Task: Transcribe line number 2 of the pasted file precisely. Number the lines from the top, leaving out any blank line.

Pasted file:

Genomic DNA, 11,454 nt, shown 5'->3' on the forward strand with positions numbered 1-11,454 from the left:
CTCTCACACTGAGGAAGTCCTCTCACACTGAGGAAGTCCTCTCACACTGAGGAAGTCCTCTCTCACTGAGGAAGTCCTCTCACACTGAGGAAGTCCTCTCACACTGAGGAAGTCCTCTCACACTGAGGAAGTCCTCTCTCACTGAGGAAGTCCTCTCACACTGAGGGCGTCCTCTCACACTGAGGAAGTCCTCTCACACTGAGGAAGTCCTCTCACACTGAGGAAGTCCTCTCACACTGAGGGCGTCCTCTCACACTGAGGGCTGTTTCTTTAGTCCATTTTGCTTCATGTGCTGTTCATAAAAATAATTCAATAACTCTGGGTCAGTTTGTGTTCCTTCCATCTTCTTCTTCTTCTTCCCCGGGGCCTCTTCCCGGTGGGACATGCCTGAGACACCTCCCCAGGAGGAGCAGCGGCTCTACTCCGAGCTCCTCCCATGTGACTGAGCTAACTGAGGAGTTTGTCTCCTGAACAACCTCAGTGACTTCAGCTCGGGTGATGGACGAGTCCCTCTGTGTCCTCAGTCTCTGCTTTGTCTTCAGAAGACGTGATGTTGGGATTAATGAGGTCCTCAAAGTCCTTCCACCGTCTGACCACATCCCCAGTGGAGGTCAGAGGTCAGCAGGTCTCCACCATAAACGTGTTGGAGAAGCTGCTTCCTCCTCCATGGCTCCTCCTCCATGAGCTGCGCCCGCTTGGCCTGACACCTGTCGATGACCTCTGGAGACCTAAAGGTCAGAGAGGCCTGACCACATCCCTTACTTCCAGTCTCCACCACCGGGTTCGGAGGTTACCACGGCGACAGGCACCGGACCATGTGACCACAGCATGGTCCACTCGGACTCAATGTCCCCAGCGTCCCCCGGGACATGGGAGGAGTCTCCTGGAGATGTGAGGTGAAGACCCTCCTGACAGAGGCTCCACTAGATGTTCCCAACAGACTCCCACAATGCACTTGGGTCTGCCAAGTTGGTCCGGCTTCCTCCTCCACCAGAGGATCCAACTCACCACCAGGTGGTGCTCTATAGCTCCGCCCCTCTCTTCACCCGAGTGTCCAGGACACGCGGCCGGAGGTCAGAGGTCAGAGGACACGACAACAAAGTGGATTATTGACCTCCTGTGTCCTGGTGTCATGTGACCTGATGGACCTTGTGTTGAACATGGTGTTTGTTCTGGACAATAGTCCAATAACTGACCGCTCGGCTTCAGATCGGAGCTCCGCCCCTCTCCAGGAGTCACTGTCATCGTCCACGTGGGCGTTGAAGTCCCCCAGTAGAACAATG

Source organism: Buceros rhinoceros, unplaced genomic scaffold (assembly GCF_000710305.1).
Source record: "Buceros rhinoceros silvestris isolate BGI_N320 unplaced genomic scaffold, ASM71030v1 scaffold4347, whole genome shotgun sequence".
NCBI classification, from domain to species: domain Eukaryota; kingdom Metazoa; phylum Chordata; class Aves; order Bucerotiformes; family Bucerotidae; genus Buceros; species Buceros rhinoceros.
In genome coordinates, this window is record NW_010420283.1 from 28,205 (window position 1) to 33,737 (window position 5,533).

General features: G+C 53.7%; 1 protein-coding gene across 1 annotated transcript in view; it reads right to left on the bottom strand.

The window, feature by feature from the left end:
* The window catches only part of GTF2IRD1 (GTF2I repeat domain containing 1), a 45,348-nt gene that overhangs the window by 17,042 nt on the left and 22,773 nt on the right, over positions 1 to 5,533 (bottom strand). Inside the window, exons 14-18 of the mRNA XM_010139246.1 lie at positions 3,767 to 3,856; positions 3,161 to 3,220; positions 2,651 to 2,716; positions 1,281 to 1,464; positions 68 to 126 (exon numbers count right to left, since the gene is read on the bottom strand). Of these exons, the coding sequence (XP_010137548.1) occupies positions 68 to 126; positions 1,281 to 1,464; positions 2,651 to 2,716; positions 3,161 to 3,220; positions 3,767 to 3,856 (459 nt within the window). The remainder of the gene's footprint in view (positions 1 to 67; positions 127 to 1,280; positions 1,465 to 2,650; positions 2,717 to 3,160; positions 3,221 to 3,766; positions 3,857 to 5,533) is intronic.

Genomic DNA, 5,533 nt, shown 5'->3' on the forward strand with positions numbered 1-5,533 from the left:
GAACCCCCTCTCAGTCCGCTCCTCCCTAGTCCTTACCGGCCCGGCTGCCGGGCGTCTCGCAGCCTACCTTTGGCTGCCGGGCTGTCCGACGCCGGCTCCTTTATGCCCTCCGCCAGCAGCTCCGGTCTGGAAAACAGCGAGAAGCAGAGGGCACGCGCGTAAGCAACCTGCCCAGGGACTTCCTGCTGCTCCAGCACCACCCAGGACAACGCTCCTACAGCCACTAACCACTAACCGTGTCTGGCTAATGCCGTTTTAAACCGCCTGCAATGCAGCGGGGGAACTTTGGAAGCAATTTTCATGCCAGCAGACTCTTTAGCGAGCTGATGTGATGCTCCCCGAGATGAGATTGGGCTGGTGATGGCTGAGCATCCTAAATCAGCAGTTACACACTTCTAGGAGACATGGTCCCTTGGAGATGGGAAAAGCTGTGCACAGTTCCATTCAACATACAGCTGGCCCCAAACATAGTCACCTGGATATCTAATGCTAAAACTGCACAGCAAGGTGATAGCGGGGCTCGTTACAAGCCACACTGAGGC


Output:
CTCTCACACTGAGGAAGTCCTCTCACACTGAGGAAGTCCTCTCACACTGAGGAAGTCCTCTCTCACTGAGGAAGTCCTCTCACACTGAGGAAGTCCTCTCACACTGAGGAAGTCCTCTCACACTGAGGAAGTCCTCTCTCACTGAGGAAGTCCTCTCACACTGAGGGCGTCCTCTCACACTGAGGAAGTCCTCTCACACTGAGGAAGTCCTCTCACACTGAGGAAGTCCTCTCACACTGAGGGCGTCCTCTCACACTGAGGGCTGTTTCTTTAGTCCATTTTGCTTCATGTGCTGTTCATAAAAATAATTCAATAACTCTGGGTCAGTTTGTGTTCCTTCCATCTTCTTCTTCTTCTTCCCCGGGGCCTCTTCCCGGTGGGACATGCCTGAGACACCTCCCCAGGAGGAGCAGCGGCTCTACTCCGAGCTCCTCCCATGTGACTGAGCTAACTGAGGAGTTTGTCTCCTGAACAACCTCAGTGACTTCAGCTCGGGTGATGGACGAGTCCCTCTGTGTCCTCAGTCTCTGCTTTGTCTTCAGAAGACGTGATGTTGGGATTAATGAGGTCCTCAAAGTCCTTCCACCGTCTGACCACATCCCCAGTGGAGGTCAGAGGTCAGCAGGTCTCCACCATAAACGTGTTGGAGAAGCTGCTTCCTCCTCCATGGCTCCTCCTCCATGAGCTGCGCCCGCTTGGCCTGACACCTGTCGATGACCTCTGGAGACCTAAAGGTCAGAGAGGCCTGACCACATCCCTTACTTCCAGTCTCCACCACCGGGTTCGGAGGTTACCACGGCGACAGGCACCGGACCATGTGACCACAGCATGGTCCACTCGGACTCAATGTCCCCAGCGTCCCCCGGGACATGGGAGGAGTCTCCTGGAGATGTGAGGTGAAGACCCTCCTGACAGAGGCTCCACTAGATGTTCCCAACAGACTCCCACAATGCACTTGGGTCTGCCAAGTTGGTCCGGCTTCCTCCTCCACCAGAGGATCCAACTCACCACCAGGTGGTGCTCTATAGCTCCGCCCCTCTCTTCACCCGAGTGTCCAGGACACGCGGCCGGAGGTCAGAGGTCAGAGGACACGACAACAAAGTGGATTATTGACCTCCTGTGTCCTGGTGTCATGTGACCTGATGGACCTTGTGTTGAACATGGTGTTTGTTCTGGACAATAGTCCAATAACTGACCGCTCGGCTTCAGATCGGAGCTCCGCCCCTCTCCAGGAGTCACTGTCATCGTCCACGTGGGCGTTGAAGTCCCCCAGTAGAACAATG